The private sector’s larger role in transport investment is also more pronounced in wealthier countries, where the investment climate is more favorable (i.e. less risky). About 62 percent of investment in high-income countries comes from private sources, compared with about 44 percent in low- and middle-income countries. Investments from within the European Union, United States, and Japan account for 80 percent of total global private investment. Public finance comes almost exclusively from domestic budgets (98 percent), with the rest from international aid (about $14 billion) and climate funds (fewer than $2 billion).

Estimated Private Investment in Transport by Site of Investment. Graph by EMBARQ.

Estimated Private Investment in Transport by Site of Investment. Graph by EMBARQ.

However, private investment in emerging economies’ transport networks may not be modest for much longer. World Bank data reveals that private participation in transport in low- and middle-income countries grew 400 percent between 2000 and 2012, suggesting that the opportunities for return on investment in transport in the developing world are viewed more positively than in the past.

As the world’s massive urbanization continues, there are high expectations and big opportunities for the ongoing role of private enterprise in the transport sector—in both developed and developing nations. This week, for example, the Transforming Transportation 2014 (#TTDC14) conference, co-organized by EMBARQ and the World Bank, will focus on the theme of “Better Cities, Better Business.” Mayors, business leaders, and transport experts from around the world will convene to examine opportunities for the private sector to advance the sustainable urban mobility agenda for cities.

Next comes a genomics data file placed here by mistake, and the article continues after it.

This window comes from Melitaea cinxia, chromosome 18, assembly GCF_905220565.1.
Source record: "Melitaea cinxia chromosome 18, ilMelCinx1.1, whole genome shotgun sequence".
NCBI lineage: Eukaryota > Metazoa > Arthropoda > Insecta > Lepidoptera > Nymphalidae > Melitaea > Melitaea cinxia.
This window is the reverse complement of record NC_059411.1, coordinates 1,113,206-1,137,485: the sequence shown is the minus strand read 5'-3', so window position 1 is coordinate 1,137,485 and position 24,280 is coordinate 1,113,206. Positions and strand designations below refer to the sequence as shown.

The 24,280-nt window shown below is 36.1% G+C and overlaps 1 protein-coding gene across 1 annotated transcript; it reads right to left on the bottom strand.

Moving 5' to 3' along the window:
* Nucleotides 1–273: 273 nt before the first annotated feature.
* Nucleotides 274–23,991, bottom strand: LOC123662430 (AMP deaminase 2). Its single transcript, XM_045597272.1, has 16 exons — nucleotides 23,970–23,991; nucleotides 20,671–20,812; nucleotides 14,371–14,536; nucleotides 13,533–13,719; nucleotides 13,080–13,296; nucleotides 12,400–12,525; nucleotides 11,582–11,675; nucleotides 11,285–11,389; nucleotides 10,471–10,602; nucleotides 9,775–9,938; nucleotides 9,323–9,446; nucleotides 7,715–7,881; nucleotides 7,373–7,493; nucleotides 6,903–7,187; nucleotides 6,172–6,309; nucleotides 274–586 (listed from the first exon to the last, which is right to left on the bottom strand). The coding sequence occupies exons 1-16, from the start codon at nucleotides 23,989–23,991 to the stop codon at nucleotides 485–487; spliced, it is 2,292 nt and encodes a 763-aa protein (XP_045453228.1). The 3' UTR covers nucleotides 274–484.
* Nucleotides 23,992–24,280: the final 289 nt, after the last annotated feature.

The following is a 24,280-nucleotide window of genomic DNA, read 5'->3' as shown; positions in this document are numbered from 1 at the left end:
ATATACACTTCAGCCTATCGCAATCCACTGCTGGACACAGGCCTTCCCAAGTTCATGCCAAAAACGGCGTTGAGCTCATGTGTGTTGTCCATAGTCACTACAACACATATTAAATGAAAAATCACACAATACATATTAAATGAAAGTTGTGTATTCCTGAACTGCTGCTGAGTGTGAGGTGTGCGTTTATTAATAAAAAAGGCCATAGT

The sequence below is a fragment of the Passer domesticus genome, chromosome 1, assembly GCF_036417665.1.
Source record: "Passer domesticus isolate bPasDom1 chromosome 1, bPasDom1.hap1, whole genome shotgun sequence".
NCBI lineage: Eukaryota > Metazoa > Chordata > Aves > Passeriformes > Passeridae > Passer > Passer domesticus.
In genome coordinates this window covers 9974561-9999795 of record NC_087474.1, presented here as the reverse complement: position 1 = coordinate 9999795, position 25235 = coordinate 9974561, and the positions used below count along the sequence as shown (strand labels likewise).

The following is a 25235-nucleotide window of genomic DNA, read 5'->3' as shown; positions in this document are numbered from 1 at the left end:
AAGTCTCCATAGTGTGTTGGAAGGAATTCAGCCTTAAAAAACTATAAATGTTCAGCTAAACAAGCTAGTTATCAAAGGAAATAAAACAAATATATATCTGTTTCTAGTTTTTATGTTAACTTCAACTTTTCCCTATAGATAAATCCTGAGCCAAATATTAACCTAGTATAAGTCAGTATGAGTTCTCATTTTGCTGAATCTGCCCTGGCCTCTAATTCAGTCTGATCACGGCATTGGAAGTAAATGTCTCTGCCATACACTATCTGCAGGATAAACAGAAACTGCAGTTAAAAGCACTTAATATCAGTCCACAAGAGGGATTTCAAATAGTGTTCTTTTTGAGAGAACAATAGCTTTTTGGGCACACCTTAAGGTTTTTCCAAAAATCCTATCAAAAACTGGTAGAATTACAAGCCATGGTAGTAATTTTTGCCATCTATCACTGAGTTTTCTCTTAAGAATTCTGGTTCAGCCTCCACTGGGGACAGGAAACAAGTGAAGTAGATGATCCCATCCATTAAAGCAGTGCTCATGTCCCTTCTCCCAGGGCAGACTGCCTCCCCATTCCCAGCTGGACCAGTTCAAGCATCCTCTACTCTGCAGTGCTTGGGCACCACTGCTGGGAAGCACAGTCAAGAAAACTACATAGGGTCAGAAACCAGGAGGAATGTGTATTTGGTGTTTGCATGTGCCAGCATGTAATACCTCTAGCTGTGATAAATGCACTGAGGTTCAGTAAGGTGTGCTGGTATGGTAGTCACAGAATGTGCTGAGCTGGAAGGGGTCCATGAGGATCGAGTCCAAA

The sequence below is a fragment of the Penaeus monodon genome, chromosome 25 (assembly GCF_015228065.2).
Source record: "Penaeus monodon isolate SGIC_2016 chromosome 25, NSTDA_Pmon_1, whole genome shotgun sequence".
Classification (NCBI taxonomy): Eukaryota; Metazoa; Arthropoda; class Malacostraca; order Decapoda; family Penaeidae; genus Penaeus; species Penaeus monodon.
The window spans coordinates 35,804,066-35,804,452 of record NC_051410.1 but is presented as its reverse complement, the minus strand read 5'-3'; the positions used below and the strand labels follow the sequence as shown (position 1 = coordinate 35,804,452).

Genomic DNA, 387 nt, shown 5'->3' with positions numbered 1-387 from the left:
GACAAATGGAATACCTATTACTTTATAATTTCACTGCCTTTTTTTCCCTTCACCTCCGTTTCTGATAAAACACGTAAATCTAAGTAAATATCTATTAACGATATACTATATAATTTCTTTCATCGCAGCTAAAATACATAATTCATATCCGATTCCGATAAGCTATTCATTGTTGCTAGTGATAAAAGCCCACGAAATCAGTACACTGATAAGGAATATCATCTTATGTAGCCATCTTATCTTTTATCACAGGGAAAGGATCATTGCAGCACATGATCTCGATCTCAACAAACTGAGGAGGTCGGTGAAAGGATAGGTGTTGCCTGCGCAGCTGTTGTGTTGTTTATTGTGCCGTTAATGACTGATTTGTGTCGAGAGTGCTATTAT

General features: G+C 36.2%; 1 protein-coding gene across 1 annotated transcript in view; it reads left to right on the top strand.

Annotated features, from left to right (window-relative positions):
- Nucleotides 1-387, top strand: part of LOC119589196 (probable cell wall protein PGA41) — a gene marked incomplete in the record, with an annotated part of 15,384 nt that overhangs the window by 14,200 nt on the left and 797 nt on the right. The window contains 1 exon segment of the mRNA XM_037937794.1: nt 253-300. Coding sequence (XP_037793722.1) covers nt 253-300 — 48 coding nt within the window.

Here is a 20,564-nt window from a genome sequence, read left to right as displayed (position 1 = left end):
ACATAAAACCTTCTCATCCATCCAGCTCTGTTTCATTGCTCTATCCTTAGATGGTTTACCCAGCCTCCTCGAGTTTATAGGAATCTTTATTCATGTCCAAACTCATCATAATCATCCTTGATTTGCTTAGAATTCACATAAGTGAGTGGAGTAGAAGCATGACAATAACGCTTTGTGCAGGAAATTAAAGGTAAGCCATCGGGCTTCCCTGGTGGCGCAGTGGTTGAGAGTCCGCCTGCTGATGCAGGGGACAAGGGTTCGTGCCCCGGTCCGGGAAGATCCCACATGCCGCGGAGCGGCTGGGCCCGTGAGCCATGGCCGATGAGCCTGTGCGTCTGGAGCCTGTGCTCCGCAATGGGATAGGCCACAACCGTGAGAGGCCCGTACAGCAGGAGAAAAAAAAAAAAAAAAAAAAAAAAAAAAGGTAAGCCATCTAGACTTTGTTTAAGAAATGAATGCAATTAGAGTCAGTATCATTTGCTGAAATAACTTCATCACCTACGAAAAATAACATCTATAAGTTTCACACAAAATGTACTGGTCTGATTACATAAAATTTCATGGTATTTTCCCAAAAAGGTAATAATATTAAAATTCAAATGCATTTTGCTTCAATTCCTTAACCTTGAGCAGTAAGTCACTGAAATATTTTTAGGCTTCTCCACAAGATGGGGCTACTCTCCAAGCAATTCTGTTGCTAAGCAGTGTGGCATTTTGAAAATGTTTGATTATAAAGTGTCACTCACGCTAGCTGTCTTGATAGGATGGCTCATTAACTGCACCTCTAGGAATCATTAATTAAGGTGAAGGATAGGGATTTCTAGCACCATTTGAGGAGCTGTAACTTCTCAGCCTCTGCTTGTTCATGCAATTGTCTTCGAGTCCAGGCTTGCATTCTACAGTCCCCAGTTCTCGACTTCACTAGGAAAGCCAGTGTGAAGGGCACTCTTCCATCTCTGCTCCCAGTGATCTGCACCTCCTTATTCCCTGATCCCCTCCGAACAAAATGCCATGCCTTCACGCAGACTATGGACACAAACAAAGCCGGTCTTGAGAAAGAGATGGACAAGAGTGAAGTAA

The path ahead: Investing in sustainable transport solutions

While identifying the amount invested in transport overall is an important starting point, quantifying the volume of investment in sustainable transport—such as public transit, bicycle lanes, and pedestrian walkways— is a crucial next step. Currently, investment in developing countries favors carbon-intensive transport, putting these countries on the path toward unsustainable, auto-centric development already embedded in many parts of the developed world. Roughly 80 percent of the Asian Development Bank’s transport portfolio and the majority of private investment across all sectors in developing countries support roads and highways rather than sustainable transport systems.

In order to catalyze investment in sustainable transport modes that reduce human impact on the environment and improve quality of life in cities, we need more detail. Tracking investment flows from public and private sources provides a springboard from which to track to investments in sustainable transport specifically. More importantly, it lays the foundation for developing strategies to increase investments in transport infrastructure that serves people, not cars.

To learn more download the full working paper